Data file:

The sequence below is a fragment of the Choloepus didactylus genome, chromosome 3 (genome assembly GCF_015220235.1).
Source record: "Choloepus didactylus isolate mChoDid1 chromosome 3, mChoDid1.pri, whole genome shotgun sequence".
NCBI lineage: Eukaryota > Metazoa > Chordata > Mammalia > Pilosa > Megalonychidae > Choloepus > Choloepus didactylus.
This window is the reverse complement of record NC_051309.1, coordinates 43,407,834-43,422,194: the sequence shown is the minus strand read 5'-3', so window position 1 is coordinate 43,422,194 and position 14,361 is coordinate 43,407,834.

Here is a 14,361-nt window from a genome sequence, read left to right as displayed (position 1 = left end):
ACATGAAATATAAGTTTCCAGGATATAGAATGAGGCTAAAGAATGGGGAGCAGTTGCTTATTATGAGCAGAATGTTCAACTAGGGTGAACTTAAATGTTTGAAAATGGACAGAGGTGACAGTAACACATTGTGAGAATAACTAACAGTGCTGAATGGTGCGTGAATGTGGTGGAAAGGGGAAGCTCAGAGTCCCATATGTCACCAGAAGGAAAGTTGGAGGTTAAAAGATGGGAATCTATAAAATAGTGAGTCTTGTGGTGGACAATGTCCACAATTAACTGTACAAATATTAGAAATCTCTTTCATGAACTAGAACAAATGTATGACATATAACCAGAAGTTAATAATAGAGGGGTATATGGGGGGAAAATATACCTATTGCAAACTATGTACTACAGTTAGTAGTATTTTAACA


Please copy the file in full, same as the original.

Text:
The sequence below is a fragment of the Choloepus didactylus genome, chromosome 3 (genome assembly GCF_015220235.1).
Source record: "Choloepus didactylus isolate mChoDid1 chromosome 3, mChoDid1.pri, whole genome shotgun sequence".
NCBI lineage: Eukaryota > Metazoa > Chordata > Mammalia > Pilosa > Megalonychidae > Choloepus > Choloepus didactylus.
This window is the reverse complement of record NC_051309.1, coordinates 43,407,834-43,422,194: the sequence shown is the minus strand read 5'-3', so window position 1 is coordinate 43,422,194 and position 14,361 is coordinate 43,407,834.

Here is a 14,361-nt window from a genome sequence, read left to right as displayed (position 1 = left end):
ACATGAAATATAAGTTTCCAGGATATAGAATGAGGCTAAAGAATGGGGAGCAGTTGCTTATTATGAGCAGAATGTTCAACTAGGGTGAACTTAAATGTTTGAAAATGGACAGAGGTGACAGTAACACATTGTGAGAATAACTAACAGTGCTGAATGGTGCGTGAATGTGGTGGAAAGGGGAAGCTCAGAGTCCCATATGTCACCAGAAGGAAAGTTGGAGGTTAAAAGATGGGAATCTATAAAATAGTGAGTCTTGTGGTGGACAATGTCCACAATTAACTGTACAAATATTAGAAATCTCTTTCATGAACTAGAACAAATGTATGACATATAACCAGAAGTTAATAATAGAGGGGTATATGGGGGGAAAATATACCTATTGCAAACTATGTACTACAGTTAGTAGTATTTTAACA